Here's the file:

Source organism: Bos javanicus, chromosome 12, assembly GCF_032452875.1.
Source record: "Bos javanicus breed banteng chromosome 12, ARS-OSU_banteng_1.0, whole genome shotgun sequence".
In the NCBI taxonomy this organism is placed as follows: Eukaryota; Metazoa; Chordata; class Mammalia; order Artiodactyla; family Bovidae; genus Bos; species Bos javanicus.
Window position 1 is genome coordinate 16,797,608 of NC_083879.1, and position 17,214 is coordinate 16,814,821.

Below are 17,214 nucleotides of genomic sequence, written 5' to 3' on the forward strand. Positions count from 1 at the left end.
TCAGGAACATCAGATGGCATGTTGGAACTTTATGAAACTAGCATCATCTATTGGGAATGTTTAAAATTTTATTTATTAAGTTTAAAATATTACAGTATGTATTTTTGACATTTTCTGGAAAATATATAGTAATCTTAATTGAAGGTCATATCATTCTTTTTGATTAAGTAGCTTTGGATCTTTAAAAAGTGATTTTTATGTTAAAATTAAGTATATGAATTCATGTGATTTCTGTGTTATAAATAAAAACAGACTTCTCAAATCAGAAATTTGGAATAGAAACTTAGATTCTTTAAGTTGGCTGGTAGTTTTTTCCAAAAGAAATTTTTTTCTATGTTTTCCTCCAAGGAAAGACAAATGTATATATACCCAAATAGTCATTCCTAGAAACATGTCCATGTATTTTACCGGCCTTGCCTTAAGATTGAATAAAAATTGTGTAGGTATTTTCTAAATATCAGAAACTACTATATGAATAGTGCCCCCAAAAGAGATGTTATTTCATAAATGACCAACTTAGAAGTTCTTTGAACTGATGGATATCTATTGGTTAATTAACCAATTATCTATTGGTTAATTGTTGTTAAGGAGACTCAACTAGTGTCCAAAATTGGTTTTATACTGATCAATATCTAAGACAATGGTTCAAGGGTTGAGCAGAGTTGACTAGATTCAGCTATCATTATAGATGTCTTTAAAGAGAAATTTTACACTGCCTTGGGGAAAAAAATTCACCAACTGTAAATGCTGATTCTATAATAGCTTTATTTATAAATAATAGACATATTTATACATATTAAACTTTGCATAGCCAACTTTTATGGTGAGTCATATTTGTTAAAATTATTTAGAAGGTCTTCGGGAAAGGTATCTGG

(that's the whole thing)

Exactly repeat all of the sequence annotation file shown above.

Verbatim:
Source organism: Bos javanicus, chromosome 12, assembly GCF_032452875.1.
Source record: "Bos javanicus breed banteng chromosome 12, ARS-OSU_banteng_1.0, whole genome shotgun sequence".
In the NCBI taxonomy this organism is placed as follows: Eukaryota; Metazoa; Chordata; class Mammalia; order Artiodactyla; family Bovidae; genus Bos; species Bos javanicus.
Window position 1 is genome coordinate 16,797,608 of NC_083879.1, and position 17,214 is coordinate 16,814,821.

Below are 17,214 nucleotides of genomic sequence, written 5' to 3' on the forward strand. Positions count from 1 at the left end.
TCAGGAACATCAGATGGCATGTTGGAACTTTATGAAACTAGCATCATCTATTGGGAATGTTTAAAATTTTATTTATTAAGTTTAAAATATTACAGTATGTATTTTTGACATTTTCTGGAAAATATATAGTAATCTTAATTGAAGGTCATATCATTCTTTTTGATTAAGTAGCTTTGGATCTTTAAAAAGTGATTTTTATGTTAAAATTAAGTATATGAATTCATGTGATTTCTGTGTTATAAATAAAAACAGACTTCTCAAATCAGAAATTTGGAATAGAAACTTAGATTCTTTAAGTTGGCTGGTAGTTTTTTCCAAAAGAAATTTTTTTCTATGTTTTCCTCCAAGGAAAGACAAATGTATATATACCCAAATAGTCATTCCTAGAAACATGTCCATGTATTTTACCGGCCTTGCCTTAAGATTGAATAAAAATTGTGTAGGTATTTTCTAAATATCAGAAACTACTATATGAATAGTGCCCCCAAAAGAGATGTTATTTCATAAATGACCAACTTAGAAGTTCTTTGAACTGATGGATATCTATTGGTTAATTAACCAATTATCTATTGGTTAATTGTTGTTAAGGAGACTCAACTAGTGTCCAAAATTGGTTTTATACTGATCAATATCTAAGACAATGGTTCAAGGGTTGAGCAGAGTTGACTAGATTCAGCTATCATTATAGATGTCTTTAAAGAGAAATTTTACACTGCCTTGGGGAAAAAAATTCACCAACTGTAAATGCTGATTCTATAATAGCTTTATTTATAAATAATAGACATATTTATACATATTAAACTTTGCATAGCCAACTTTTATGGTGAGTCATATTTGTTAAAATTATTTAGAAGGTCTTCGGGAAAGGTATCTGG